As the Memorial Day holiday approaches, kicking off the summer driving season, the record prices are provoking dread and upsetting some people’s vacation plans. A recent survey by AAA, the automobile club, found a rare year-on-year decline, of 1 percent, in the number of people planning to travel this summer.
Vallejo became the largest California city to seek bankruptcy protection a week after it rejected an offer by labor unions for $10 million in pay cuts.
The Northern California city listed assets of $500 million to $1 billion and debt of $100 million to $500 million in its Chapter 9 filing today in U.S. Bankruptcy Court in Sacramento. Bankruptcy protection would keep city services running and freeze creditor claims while officials devise a recovery plan.
“It’s a bittersweet moment,” City Councilwoman Stephanie Gomes said in a phone interview. “It’s bitter because our city is in such pain, but it’s sweet because we are finally addressing our problems. We are finally addressing it head on.”
Maybe it’s the pinch of $4-a-gallon gas and the economic downturn. Maybe it’s distrust of Burma’s ruling junta or concern over human rights violations in China. Or maybe the American people are going through “disaster fatigue,” the feeling that we’ve seen it all before.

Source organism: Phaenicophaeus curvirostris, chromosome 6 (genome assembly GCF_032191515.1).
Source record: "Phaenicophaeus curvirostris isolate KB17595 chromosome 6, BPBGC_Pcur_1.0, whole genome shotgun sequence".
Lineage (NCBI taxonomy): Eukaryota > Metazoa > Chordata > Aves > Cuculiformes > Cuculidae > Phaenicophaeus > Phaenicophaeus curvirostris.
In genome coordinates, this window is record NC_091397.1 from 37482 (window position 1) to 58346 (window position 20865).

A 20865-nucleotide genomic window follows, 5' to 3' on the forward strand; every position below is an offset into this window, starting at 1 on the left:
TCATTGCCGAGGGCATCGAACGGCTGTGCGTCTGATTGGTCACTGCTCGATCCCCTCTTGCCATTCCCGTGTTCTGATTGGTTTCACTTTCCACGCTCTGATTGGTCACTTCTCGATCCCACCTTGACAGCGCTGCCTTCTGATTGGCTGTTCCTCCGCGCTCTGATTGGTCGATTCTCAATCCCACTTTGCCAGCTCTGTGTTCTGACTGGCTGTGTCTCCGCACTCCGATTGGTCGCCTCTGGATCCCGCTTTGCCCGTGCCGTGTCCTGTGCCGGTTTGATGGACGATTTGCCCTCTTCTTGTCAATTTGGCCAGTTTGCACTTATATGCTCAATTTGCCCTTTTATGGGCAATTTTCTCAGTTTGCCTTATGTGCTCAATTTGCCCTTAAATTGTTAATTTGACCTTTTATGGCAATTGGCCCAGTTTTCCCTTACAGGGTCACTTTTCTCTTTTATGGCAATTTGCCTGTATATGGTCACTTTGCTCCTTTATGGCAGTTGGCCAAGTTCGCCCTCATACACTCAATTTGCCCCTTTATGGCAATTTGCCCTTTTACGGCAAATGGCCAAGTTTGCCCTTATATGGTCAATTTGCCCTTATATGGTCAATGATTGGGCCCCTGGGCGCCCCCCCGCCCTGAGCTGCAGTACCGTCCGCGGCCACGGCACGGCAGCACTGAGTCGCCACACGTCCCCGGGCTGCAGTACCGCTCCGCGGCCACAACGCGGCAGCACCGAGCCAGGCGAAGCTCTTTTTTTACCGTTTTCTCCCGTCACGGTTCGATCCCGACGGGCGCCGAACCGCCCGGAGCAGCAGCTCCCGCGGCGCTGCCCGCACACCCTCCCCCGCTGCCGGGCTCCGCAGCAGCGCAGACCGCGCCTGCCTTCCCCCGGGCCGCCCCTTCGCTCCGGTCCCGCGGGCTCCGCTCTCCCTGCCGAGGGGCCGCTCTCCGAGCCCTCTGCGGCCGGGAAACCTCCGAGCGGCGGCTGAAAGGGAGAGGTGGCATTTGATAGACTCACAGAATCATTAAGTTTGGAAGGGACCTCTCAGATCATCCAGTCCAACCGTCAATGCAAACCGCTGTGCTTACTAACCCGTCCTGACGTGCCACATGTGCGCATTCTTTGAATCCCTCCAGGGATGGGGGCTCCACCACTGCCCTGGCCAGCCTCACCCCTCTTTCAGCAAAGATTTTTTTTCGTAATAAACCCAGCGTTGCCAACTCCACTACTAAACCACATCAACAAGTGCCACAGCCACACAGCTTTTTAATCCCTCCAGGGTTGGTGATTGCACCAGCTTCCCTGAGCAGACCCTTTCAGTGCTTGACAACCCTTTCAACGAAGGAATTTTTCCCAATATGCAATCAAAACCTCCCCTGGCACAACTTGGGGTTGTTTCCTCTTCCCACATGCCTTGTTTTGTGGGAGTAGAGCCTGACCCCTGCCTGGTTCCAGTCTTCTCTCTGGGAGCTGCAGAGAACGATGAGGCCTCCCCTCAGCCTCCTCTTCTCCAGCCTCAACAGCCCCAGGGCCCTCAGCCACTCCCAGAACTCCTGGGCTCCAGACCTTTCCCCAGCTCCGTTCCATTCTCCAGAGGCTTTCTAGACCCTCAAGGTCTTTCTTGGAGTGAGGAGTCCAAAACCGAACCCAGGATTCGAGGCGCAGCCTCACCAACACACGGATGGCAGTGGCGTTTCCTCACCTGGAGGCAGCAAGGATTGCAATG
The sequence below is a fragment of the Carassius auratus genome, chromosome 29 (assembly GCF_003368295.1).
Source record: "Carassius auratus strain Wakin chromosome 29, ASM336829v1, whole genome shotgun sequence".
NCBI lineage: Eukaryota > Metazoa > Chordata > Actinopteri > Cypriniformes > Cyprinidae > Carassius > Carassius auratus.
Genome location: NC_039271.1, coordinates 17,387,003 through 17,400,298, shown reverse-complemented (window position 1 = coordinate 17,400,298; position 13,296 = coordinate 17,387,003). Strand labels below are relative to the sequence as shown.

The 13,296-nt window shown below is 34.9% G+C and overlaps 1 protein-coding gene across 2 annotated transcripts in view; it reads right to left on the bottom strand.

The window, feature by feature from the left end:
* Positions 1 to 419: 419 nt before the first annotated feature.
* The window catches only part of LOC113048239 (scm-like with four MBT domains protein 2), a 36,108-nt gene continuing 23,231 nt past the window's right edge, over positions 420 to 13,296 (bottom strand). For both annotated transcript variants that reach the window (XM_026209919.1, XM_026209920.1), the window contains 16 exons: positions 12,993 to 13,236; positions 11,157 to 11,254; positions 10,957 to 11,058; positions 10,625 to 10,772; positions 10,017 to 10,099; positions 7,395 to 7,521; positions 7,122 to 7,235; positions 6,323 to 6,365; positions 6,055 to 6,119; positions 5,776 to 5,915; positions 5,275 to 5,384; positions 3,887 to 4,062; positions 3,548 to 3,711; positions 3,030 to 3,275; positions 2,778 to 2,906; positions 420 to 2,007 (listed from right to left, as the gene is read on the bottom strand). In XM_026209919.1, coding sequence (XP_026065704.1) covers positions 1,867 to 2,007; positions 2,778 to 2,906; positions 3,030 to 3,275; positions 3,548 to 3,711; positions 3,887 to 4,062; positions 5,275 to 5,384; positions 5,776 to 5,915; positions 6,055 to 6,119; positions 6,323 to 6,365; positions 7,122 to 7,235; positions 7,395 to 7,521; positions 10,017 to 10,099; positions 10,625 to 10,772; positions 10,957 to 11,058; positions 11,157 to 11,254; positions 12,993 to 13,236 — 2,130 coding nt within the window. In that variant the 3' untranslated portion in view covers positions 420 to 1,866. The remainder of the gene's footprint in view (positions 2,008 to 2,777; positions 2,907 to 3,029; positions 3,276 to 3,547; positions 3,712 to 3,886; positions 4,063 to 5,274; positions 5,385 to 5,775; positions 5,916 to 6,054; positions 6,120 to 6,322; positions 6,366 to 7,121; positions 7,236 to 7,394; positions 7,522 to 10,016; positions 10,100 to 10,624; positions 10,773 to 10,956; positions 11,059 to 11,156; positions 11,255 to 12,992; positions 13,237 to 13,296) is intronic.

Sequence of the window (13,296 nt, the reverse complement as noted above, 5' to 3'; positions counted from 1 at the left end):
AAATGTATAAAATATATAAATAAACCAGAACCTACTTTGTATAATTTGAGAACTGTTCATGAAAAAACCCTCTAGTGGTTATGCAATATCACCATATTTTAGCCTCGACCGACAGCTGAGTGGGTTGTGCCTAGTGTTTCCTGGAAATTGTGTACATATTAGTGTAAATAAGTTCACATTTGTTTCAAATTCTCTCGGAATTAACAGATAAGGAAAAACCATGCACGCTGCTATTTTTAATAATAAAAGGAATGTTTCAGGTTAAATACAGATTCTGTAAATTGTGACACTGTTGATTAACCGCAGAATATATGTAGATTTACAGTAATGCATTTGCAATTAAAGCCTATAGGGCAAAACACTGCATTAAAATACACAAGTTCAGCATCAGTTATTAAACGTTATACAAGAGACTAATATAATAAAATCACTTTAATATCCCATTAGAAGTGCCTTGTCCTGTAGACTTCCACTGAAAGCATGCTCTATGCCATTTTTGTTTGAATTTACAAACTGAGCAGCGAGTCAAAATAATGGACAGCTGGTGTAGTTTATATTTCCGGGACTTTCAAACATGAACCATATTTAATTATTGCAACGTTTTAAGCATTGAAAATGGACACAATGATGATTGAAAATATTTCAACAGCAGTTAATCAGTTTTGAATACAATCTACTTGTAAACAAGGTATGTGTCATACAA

But the simple fact is this: In the weeks since a cyclone laid waste to Burma’s delta region and an earthquake devastated a central Chinese province — catastrophes that collectively left 184,000 people dead or missing and displaced millions — Americans have donated an estimated $57 million to disaster relief charities as of yesterday.
Compare that with the $207 million that Americans donated in the first five days after an Indian Ocean tsunami struck southern Asia in 2004. Or the $226 million raised in five days after hurricanes Katrina and Rita devastated the Gulf Coast.
Americans historically respond to natural disasters with an outpouring of giving, but the charitable response to the cyclone that hit Burma on May 3 and the earthquake that struck China on May 12 has been modest at best.
The relief group AmeriCares collected $10 million within two weeks of the tsunami. But the charity said it has raised a combined $1 million for its efforts in Burma and China.
“It’s very clear that the breadth and depth of the people who have been touched emotionally doesn’t compare to the tsunami,” said Curtis R. Welling, chief executive of AmeriCares.
The first large-scale gathering in the Anglican Churches of the Americas will be a February 2009 conference on “mutual responsibility and mission.”
The organizers hope the gathering will help “to continue to celebrate our relationships through friendship, prayer, common worship, and to focus on God’s common mission in the world,” according to the draft of a “save the date” letter.
The conference will take place during the week of February 22 in San Juan, Costa Rica. Exact dates during that week are still to be determined.
“I would hope that the Anglican Churches in the Americas can come to a common understanding of our mission work together going forward from the conference,” House of Deputies President Bonnie Anderson recently told ENS.
Anderson is one of the group’s organizers. The other is Francisco de Assis da Silva, provincial secretary of the Episcopal Anglican Church of Brazil.